The Great Botox Experiment in Mood Enhancement

Suppose that the people around repeatedly smile or shake their heads. Although you may not notice it, it is very likely that soon you too will begin to smile or shake your heard. And it is likely that this will affect how you feel and what you think. Or at least this is what social psychology tells us.

In one experiment that demonstrated this ‘chameleon effect’, subjects were recorded unconsciously imitating the movements of an experimenter. In another experiment, when subjects contorted their faces in a way that paralleled smiling, they felt happier. And when subjects were told to engage in tasks that required them to move their heads as if they nodding or shaking it, this affected how easy it was to persuade them of something—it was easier to persuade them if they were nodding their head, harder if they were shaking it! (though only if the argument was good—see here for details.) What’s all this got to do with botox?

Well, as we all know, besides making skin look a bit younger, botox (or botulinum toxin) freezes people’s facial expressions (or more accurately, it makes skin looks younger by freezing expression). As such it offers a perfect way to further test the connection between facial expression and feeling. In a recent paper, scientists used fMRI to see how a frozen expression might affect people’s feelings. They found that when subjects were asked either to observe or imitate photos of sad and angry faces. And, as expected, the brains of those subjects who had been given botulinum toxin responded differently. In particular, they found that “during imitation of angry facial expressions, reduced feedback due to botulinum toxin treatment attenuates activation of the left amygdala and its functional coupling with brain stem regions implicated in autonomic manifestations of emotional states.” Such mechanisms of unconscious imitation and of feedback between one’s expressions and behaviour and one’s inner states, the authors suggest, might explain how emotions are transferred between people in social contexts.

Although being forced to smile probably won’t cure anyone of depression, it is still amusing that feeling and thought can be influenced in such simple ways, given how often we hear worries about the use of drugs such as Prozac to change mood or about brainwashing and brain control. It’s a nice illustration of the law of unintended consequences. The millions of Americans who are now reportedly using botox might in effect be unwitting participants in a mass experiment in mood enhancement. If these people are less capable of feeling anger than other people, they might feel happier overall, as some cosmetic surgeons have recently speculated. By affecting the mood of people around them, they might also be making others happier.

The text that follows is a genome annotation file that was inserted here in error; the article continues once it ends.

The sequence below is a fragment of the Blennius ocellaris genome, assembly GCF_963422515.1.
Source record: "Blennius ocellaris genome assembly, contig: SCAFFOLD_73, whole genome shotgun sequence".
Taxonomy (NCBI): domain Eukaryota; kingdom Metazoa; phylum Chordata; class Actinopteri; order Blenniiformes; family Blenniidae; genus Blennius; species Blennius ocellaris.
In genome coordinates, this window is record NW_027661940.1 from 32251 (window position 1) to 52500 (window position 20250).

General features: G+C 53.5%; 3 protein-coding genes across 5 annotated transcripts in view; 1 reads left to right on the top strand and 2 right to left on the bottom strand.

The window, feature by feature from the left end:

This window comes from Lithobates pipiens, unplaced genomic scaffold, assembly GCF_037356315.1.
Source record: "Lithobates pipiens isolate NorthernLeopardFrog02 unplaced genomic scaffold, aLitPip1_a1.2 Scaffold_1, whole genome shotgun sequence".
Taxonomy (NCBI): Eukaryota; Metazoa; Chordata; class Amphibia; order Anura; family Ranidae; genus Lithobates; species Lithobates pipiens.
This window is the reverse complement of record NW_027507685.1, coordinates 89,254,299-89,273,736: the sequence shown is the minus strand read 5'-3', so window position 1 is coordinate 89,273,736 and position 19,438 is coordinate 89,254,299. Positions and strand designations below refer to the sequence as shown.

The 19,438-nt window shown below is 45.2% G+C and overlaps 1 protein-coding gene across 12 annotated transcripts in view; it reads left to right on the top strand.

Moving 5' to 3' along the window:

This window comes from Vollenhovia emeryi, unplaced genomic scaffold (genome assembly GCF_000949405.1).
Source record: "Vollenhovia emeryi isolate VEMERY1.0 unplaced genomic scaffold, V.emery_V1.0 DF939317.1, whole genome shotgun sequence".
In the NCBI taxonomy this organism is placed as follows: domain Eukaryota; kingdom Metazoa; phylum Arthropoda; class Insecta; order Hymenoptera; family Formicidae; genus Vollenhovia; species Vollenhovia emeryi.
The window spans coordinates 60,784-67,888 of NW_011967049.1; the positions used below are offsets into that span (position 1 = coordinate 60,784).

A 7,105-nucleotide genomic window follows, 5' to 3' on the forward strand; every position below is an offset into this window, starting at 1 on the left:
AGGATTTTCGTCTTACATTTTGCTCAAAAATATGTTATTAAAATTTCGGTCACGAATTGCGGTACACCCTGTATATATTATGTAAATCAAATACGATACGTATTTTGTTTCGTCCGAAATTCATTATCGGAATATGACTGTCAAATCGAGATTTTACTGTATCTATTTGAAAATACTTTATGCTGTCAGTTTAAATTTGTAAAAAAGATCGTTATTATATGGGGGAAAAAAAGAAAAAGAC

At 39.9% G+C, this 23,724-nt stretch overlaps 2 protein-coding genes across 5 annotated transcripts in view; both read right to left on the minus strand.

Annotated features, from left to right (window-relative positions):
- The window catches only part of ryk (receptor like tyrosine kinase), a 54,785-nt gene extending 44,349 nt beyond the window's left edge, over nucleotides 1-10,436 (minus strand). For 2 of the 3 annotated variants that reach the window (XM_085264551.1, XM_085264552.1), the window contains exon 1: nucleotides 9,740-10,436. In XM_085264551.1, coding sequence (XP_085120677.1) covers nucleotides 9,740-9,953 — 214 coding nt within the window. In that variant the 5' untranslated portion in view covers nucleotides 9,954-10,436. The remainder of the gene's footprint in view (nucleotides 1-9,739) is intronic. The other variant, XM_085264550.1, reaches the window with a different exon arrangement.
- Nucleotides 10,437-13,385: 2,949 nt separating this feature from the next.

But this research also raises other interesting questions. Philosophers have often denied that we can have duties or reasons to have certain feeling because they thought that feeling are not under our control, and how could we be held responsible for what is not under our control? No one denies, of course, that we can influence our emotions in indirect ways, for example by avoiding getting into circumstances which would elicit certain emotions. So few deny that we can be held responsible for our emotions at least in this indirect sense. But these simple and ingenious experiments, and other psychological research into the regulation of emotion, suggests that there are all sorts of fairly straightforward ways in which we can directly influence (though not entirely control) our emotions. What we feel is more up to us than some philosophers think, and this means we have greater responsibility for what we feel than some philosophers (and many people) would like to think. We tend to think badly about people who pretend to be, say, friendly or sympathetic. But this research suggests that such people are doing something right: they really are trying, not only to appear as they ought to, but also to feel as they ought. (Janet Plant, a chief scientific adviser to the British government, recently suggested that people should try to smile instead of taking prozac!)

If we are more responsible for what we feel, and if what we feel is influenced in unconscious ways by what others feel, then we need to be more vigilant. But we also need to be more vigilant for the way our own feelings might influence those of others: we might also be more responsible for what others feel. Philosophers have recently begun to be interested in the epistemology of testimony, in the way in which I can know something just because you told me, even if I haven’t confirmed it myself, and even if I know very little about you. In some peculiar way, it seems that I can inherit your justification, and thereby gain knowledge about the world, simply on the basis of your words. It would be interesting to see if something similar could happen with our reasons for feeling: whether the direct transfer of emotion from person to person can be a rational process, whether I can ‘inherit’ your reasons to feel happy or sad without even knowing what these are.

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